By Ed Diokno
The bill seeks to “modernize” terms in federal laws relating to marginalized groups, and would replace the word “Oriental” with the phrase “Asian American.”
“I thank my colleagues in the House and Senate for understanding that the time has come for our government to no longer refer to Asian Americans — or any ethnicity — in such an insulting manner,” Meng said. “Repealing this term is long overdue. ‘Oriental’ no longer deserves a place in federal law, and very shortly it will finally be a thing of the past.”
According to the census graphic, the 1790 survey offered just three racial options for a household: “free white females and males,” “slaves” and “all other free persons.” By 1850, the available categories were “black; mulatto” or “white.” Native Americans do not show up on the form until 1860 — as “Indians” — the same year “Chinese” first appears. People whose ancestry traces to India don’t have an option until 1920, when “Hindu,” a religious identity and not an ethnic one, appeared for the first and only time. There are no Latino or Hispanic options on the questionnaire until 1930, when “Mexican” appears. But that option went away after that survey, and all Latino/Hispanic choices completely disappear from the form for the next several decades. They don’t show up again until 1970.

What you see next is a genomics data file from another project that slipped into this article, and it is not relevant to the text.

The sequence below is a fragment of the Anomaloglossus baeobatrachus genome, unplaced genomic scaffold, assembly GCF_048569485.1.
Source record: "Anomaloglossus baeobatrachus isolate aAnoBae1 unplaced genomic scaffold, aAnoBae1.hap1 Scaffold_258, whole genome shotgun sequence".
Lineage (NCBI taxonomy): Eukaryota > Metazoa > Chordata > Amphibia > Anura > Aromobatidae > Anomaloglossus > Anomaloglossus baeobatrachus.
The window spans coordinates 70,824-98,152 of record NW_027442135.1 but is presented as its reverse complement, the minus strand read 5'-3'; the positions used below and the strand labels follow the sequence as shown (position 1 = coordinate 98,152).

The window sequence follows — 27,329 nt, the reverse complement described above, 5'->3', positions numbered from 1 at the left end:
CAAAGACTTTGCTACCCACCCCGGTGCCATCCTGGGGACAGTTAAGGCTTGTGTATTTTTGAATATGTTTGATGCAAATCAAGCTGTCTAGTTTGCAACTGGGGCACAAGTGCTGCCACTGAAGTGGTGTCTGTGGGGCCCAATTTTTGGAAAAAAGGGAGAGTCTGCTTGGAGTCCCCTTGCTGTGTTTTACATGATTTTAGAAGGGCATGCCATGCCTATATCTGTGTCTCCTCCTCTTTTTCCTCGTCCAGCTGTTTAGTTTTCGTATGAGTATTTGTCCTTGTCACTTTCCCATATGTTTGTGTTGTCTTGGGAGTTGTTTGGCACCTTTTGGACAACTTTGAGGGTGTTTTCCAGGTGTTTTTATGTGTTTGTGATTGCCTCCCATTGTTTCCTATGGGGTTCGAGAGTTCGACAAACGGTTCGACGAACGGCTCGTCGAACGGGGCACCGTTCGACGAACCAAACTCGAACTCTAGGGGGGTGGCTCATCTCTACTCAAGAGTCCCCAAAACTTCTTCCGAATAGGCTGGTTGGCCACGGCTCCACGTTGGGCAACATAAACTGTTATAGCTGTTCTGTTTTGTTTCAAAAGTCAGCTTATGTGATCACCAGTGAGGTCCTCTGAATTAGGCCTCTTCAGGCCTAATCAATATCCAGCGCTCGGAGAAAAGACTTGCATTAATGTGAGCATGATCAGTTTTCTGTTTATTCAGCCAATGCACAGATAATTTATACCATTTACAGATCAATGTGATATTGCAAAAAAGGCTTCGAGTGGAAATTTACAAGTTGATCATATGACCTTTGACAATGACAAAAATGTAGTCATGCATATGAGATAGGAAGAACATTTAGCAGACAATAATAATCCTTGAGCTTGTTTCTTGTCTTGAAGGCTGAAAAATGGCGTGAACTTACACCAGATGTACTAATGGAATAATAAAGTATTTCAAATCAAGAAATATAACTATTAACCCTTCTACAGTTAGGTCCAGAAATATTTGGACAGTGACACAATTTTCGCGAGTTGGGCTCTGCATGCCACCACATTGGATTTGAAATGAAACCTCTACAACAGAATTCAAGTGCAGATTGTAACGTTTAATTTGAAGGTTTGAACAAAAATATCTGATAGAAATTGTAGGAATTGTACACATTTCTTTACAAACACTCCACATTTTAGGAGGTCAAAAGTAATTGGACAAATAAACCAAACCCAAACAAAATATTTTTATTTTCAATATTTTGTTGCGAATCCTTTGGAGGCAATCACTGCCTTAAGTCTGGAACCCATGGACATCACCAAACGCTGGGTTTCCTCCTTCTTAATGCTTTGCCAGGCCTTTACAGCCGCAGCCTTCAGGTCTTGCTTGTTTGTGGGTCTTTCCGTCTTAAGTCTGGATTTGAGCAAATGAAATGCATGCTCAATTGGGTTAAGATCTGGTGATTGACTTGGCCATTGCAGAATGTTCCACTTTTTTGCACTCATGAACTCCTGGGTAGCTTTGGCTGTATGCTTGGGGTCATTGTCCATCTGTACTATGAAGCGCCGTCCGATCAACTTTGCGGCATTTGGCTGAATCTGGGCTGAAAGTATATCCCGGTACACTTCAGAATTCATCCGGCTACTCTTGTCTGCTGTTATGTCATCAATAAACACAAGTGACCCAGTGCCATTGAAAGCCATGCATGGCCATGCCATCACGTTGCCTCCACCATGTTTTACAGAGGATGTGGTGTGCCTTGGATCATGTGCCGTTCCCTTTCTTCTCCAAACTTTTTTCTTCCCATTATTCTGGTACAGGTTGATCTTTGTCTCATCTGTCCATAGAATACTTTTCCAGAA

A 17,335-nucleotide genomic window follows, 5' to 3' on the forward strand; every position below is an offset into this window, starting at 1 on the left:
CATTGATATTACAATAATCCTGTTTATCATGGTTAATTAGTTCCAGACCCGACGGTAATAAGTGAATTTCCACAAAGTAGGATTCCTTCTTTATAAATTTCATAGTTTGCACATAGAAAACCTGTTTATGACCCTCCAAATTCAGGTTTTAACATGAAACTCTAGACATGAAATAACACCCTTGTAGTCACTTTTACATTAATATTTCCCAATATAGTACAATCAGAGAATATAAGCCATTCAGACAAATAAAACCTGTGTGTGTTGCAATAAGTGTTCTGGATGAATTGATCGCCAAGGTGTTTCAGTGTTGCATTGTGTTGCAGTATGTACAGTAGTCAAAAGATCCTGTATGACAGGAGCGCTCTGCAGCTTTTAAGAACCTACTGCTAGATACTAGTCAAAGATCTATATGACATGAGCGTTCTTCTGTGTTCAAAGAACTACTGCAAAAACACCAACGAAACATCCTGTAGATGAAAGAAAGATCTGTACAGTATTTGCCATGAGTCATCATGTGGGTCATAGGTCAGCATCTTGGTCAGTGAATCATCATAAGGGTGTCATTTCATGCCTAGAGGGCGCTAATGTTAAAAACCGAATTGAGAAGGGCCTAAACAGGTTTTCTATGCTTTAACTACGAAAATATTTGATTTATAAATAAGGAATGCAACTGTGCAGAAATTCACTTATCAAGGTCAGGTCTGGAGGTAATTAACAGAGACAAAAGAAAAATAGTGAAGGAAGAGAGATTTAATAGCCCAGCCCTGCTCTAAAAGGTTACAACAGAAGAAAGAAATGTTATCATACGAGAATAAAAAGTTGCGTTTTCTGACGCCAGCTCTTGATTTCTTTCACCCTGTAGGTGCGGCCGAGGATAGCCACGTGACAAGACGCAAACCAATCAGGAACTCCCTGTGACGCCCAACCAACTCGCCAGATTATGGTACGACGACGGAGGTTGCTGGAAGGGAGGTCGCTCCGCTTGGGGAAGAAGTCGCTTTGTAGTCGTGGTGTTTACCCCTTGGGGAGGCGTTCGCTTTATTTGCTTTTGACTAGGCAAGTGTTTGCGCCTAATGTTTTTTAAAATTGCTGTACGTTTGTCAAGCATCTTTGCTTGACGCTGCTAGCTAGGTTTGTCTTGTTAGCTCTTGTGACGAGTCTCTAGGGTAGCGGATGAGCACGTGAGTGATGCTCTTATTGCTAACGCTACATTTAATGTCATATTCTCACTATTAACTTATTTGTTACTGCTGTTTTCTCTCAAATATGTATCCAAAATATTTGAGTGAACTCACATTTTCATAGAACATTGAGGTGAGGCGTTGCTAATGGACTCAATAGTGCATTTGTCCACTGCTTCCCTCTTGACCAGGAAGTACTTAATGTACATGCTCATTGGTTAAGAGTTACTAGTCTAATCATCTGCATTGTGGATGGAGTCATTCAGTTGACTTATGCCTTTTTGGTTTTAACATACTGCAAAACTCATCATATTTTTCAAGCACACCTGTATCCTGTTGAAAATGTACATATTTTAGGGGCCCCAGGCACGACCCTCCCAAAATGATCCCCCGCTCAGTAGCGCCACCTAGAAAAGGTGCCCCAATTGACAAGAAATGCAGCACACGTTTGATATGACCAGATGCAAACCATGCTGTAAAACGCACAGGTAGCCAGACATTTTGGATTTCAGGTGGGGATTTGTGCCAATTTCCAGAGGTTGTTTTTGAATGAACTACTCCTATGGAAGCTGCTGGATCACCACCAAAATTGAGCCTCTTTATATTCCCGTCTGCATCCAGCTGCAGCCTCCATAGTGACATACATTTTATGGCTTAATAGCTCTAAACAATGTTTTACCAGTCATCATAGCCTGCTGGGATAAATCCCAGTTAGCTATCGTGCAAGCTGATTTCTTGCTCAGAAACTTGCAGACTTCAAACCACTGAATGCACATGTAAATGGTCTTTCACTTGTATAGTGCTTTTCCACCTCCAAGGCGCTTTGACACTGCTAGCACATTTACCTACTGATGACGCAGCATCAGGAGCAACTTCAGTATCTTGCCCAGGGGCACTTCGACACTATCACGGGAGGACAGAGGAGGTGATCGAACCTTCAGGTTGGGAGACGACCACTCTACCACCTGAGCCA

The Huffington Post wrote that in one of its more prominent changes, the Census Bureau announced in 2013 it would no longer use the word “Negro” on its forms after almost a century of use.
When Meng was in the New York Assembly in 2009, she authored a similar bill removing “Oriental” from state laws.
To be called an Oriental denotes an “otherness” without giving any indication of your identity or heritage, except to say you are in the “out” group.
By inference, then, who’s in the “in” group? Self-named, self-appointed Westerners, Occidentals or Europeans and their descendants.
Words matter – a lot.
(Ed Diokno writes a blog :Views From The Edge: news and analysis from an Asian American perspective.)
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